Monday, December 24, 2012

The dense-leaved asparagus

Species name: Asparagus densiflorus

Common name: asparagus fern

Location: UWO Greenhouse

Like many common names, the common name for Asparagus densiflorus is incredibly misleading as it is not a fern. It probably gets the common name due to its feather-like foliage, and in some cultivars it does greatly resemble a fern (having been bred for short branches instead of the 50 cm or larger branches that can occur in the wild species). The asparagus fern is native to Africa, in a region from Mozambique south to South Africa. Both this plant and a very close relative, A. aethiopicus, are very common greenhouse plants, houseplants, and landscaping plants. Contrary to popular belief, the asparagus fern is not invasive in the southern United States, where it can survive being planted outdoors year round. It is unfortunately commonly mistaken for other close relatives, which ARE invasive and can be a menace to native flora due to the incredible network of underground rhizomes from which the upright stems grow. Once established, certain Asparagus species can be darn near impossible to eradicate, and most are resistant to RoundUp (remember that RoundUp is a broadleaf defoliant; Asparagus is a monocot and not a broadleaf plant so it should not be surprising that it is largely unaffected by this common herbicide!).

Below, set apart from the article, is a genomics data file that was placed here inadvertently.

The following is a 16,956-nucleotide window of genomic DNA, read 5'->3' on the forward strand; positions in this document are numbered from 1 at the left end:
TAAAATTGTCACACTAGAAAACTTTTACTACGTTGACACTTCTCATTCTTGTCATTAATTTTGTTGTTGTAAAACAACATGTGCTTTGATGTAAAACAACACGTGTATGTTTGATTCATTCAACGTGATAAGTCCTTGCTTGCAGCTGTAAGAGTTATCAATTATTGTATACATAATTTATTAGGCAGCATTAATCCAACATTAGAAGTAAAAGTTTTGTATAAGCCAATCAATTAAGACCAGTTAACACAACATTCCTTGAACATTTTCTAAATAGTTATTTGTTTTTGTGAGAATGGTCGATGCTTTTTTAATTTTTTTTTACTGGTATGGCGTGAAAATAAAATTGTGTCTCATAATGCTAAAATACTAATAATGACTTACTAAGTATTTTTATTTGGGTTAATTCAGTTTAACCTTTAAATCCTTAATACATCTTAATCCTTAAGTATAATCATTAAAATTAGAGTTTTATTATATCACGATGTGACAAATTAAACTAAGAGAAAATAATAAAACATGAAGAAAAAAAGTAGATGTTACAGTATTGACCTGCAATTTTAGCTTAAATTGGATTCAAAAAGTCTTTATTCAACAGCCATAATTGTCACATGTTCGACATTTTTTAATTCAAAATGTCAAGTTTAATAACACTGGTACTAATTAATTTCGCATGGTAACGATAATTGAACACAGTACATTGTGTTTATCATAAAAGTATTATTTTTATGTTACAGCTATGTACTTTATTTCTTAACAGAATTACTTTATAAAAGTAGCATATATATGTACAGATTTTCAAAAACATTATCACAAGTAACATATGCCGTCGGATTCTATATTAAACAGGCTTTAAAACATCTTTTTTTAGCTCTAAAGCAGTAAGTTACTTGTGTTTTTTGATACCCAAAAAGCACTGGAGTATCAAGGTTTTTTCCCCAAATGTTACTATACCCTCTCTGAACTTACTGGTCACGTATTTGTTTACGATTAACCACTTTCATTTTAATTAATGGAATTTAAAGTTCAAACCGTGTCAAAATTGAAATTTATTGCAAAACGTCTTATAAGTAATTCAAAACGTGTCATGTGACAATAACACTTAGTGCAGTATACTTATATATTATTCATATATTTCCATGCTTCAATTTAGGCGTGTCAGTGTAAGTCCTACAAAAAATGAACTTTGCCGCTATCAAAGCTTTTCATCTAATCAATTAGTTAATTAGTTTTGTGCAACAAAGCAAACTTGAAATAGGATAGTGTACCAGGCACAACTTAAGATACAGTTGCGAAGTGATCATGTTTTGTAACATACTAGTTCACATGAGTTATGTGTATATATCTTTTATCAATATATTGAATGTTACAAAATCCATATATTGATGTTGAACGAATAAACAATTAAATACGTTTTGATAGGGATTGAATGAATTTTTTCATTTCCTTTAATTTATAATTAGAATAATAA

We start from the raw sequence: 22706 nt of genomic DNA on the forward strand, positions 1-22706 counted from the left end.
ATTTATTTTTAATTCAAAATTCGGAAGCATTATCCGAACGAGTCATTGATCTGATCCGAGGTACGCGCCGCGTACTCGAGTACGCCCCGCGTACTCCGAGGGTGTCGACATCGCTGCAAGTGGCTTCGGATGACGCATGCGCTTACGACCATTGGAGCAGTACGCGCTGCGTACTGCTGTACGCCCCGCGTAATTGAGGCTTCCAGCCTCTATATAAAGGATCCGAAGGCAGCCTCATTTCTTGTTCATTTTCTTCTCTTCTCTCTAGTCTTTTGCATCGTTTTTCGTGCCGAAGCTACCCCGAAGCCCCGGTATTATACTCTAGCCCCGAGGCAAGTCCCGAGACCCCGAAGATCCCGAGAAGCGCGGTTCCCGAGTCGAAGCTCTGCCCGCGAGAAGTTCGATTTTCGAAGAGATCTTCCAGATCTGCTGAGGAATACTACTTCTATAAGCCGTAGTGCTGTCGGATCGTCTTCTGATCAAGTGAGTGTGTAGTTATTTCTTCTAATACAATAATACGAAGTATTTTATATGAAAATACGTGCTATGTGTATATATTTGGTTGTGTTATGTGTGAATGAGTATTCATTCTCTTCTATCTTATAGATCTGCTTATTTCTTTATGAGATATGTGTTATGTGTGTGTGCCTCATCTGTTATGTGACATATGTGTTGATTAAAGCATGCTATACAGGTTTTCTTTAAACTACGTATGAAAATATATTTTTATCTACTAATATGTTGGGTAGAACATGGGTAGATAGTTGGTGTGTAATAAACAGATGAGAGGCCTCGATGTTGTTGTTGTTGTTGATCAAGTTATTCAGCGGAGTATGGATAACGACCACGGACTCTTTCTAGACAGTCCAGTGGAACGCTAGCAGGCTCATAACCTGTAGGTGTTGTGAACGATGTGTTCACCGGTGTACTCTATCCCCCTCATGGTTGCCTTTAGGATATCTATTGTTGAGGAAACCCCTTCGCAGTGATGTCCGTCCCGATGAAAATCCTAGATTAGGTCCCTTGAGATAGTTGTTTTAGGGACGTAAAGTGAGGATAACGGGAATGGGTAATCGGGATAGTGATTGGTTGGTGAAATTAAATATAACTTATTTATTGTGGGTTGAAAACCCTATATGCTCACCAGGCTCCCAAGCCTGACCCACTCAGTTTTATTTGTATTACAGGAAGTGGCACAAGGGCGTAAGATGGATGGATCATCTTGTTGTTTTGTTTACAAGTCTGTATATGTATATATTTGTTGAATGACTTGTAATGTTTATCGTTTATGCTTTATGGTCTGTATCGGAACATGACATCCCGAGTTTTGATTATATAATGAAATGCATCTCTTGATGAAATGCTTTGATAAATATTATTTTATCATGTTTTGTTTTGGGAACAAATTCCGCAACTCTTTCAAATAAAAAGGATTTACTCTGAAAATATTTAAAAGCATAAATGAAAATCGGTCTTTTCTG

The main use of this plant and its very close relatives is as greenery in floral arrangements. Any kind of feathery green foliage that you get when you buy flower bouquets are probably the "fluffy" cultivars of A. densiflorus or A. plumosus.

Like many Asparagus species, this plant can have very sharp spines along its stem which can wreak havoc on clothing and skin. It produces white to pink flowers which mature into red fruit; the juices from the fruit are toxic and so should not be consumed. When the leaves are crushed they can also irritate the skin in much the same way that poison ivy does, but the irritation is much shorter lived (only about 20-30 minutes or so). Despite being relatively benign to humans, consuming any part of this plant will kill a dog or a cat, so if you do grow it as a house plant make sure your animals stay away from it!

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